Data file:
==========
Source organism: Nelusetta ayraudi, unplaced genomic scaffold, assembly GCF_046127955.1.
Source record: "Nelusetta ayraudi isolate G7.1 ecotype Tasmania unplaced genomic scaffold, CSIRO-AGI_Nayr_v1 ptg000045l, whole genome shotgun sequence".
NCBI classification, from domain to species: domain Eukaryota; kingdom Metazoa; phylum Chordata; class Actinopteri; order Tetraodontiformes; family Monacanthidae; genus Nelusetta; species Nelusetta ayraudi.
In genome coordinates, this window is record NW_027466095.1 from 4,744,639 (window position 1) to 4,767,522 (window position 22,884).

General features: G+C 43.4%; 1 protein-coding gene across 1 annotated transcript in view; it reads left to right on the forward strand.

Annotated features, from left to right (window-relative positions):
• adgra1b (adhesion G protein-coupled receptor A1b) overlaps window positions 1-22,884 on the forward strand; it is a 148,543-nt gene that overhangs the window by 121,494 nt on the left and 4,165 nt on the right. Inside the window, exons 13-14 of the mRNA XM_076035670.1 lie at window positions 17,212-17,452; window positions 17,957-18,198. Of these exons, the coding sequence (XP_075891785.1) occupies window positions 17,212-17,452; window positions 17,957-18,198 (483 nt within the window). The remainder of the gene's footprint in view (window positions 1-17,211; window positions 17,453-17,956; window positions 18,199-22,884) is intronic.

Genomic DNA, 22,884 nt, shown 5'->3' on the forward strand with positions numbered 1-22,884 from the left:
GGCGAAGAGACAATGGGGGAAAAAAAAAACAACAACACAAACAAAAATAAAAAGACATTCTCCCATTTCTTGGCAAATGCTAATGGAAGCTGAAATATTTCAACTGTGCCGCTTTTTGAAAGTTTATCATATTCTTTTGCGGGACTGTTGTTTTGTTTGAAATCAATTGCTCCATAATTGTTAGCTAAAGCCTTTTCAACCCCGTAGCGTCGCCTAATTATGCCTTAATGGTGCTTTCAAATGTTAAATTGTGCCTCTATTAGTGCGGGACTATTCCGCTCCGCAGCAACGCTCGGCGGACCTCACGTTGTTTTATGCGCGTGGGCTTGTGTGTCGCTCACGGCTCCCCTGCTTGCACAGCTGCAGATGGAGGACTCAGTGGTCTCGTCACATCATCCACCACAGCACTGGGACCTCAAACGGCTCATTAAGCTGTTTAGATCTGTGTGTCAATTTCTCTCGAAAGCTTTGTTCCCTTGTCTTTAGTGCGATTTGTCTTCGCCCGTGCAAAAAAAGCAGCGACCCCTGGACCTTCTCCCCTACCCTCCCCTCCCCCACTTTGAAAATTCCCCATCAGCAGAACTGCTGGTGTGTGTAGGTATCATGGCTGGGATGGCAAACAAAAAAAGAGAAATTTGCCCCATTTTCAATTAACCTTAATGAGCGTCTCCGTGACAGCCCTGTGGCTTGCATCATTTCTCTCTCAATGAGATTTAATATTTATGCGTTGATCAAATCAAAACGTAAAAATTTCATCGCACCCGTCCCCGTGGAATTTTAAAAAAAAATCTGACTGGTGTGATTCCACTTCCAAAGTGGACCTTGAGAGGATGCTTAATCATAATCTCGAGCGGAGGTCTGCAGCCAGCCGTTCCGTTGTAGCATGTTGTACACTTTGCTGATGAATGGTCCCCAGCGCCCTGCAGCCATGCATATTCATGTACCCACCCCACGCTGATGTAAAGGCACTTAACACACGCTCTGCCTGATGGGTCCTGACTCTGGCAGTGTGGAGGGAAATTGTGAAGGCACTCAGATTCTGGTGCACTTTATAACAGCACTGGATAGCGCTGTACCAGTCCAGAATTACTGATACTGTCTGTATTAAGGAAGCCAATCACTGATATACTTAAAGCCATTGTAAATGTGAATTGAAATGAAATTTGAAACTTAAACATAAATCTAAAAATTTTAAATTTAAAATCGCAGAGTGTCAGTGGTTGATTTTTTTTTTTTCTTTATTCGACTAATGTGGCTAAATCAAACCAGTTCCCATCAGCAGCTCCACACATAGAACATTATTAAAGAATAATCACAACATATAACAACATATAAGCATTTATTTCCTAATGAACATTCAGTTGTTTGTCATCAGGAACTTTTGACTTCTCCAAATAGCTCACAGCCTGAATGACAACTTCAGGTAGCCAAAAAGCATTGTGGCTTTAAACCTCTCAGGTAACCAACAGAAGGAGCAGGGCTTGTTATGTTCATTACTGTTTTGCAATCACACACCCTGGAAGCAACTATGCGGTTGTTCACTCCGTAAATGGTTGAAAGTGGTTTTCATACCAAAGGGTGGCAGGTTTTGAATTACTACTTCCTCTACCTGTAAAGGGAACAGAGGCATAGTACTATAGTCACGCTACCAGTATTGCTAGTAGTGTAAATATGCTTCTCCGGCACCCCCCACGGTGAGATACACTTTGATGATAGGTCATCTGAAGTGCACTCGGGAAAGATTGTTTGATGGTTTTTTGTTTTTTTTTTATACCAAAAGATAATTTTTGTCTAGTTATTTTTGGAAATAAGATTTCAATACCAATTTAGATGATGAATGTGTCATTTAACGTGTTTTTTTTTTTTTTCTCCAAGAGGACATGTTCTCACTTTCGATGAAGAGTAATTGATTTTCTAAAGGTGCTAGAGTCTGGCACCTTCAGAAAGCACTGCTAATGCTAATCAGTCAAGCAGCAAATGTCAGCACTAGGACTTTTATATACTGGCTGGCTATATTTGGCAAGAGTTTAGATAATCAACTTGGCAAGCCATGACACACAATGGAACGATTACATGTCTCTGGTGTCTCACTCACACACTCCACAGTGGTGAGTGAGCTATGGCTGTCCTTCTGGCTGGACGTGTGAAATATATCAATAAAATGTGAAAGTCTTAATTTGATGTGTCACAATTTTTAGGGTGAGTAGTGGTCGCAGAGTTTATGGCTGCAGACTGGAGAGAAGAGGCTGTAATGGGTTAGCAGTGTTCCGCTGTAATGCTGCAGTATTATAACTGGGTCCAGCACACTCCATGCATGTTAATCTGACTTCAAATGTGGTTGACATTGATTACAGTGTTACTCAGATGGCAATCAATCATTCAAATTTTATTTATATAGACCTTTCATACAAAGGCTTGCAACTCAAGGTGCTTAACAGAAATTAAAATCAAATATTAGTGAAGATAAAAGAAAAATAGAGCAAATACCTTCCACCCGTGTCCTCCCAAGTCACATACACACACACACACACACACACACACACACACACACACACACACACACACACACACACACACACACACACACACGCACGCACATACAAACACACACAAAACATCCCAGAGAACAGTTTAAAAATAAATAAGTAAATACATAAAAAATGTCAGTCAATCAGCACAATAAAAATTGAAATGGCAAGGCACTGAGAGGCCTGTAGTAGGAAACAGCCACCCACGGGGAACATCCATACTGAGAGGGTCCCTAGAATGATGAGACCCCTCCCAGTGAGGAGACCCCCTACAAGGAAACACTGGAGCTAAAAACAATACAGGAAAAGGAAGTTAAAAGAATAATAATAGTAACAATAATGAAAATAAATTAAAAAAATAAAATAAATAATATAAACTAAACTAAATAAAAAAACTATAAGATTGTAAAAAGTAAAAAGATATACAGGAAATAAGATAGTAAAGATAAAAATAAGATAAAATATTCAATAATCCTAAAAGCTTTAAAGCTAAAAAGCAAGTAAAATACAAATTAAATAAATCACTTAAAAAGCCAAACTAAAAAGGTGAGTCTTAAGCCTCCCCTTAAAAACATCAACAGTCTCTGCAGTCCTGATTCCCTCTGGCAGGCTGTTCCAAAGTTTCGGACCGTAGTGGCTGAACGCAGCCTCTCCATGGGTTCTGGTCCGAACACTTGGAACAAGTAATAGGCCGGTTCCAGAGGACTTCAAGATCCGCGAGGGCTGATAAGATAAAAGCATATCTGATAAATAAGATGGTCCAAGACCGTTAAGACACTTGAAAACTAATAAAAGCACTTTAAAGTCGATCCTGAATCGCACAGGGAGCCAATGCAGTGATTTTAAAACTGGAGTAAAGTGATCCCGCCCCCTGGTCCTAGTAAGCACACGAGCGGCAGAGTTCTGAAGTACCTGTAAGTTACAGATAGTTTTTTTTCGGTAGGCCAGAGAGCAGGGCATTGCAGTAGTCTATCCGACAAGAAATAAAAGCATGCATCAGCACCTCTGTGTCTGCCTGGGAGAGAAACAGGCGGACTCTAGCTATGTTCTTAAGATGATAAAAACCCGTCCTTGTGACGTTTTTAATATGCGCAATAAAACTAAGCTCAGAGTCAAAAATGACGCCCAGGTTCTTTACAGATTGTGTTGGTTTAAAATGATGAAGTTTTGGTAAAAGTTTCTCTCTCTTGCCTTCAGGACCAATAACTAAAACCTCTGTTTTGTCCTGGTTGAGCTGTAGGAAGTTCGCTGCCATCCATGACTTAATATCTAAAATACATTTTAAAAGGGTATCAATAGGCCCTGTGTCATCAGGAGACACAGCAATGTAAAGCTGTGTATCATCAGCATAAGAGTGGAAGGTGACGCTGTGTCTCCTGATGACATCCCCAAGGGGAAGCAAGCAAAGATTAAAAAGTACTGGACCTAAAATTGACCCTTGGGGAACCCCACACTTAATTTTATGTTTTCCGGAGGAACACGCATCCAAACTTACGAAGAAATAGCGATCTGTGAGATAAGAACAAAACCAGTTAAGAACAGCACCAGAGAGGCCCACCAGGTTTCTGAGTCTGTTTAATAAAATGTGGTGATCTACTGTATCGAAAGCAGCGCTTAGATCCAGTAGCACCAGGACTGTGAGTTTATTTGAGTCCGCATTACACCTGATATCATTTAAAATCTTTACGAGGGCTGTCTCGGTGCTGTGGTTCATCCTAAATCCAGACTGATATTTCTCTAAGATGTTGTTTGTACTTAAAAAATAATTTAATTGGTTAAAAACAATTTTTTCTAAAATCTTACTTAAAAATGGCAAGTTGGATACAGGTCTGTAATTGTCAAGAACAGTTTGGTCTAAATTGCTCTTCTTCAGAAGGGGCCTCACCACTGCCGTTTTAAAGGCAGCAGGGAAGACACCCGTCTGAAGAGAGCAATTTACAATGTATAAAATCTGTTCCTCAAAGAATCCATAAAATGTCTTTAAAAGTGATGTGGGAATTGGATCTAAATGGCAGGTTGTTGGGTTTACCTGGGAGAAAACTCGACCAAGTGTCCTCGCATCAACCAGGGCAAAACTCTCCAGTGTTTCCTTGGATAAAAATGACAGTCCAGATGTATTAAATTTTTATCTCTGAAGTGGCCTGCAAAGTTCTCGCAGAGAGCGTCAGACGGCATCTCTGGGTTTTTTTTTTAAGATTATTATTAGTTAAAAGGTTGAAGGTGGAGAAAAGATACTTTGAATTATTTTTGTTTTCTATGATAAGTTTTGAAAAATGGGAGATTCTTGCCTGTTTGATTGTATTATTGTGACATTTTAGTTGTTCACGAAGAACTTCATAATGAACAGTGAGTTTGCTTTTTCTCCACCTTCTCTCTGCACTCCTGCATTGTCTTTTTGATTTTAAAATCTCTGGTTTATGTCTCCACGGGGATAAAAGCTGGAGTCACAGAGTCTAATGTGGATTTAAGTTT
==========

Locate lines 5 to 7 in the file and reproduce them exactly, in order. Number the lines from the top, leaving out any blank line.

General features: G+C 43.4%; 1 protein-coding gene across 1 annotated transcript in view; it reads left to right on the forward strand.

Annotated features, from left to right (window-relative positions):
• adgra1b (adhesion G protein-coupled receptor A1b) overlaps window positions 1-22,884 on the forward strand; it is a 148,543-nt gene that overhangs the window by 121,494 nt on the left and 4,165 nt on the right. Inside the window, exons 13-14 of the mRNA XM_076035670.1 lie at window positions 17,212-17,452; window positions 17,957-18,198. Of these exons, the coding sequence (XP_075891785.1) occupies window positions 17,212-17,452; window positions 17,957-18,198 (483 nt within the window). The remainder of the gene's footprint in view (window positions 1-17,211; window positions 17,453-17,956; window positions 18,199-22,884) is intronic.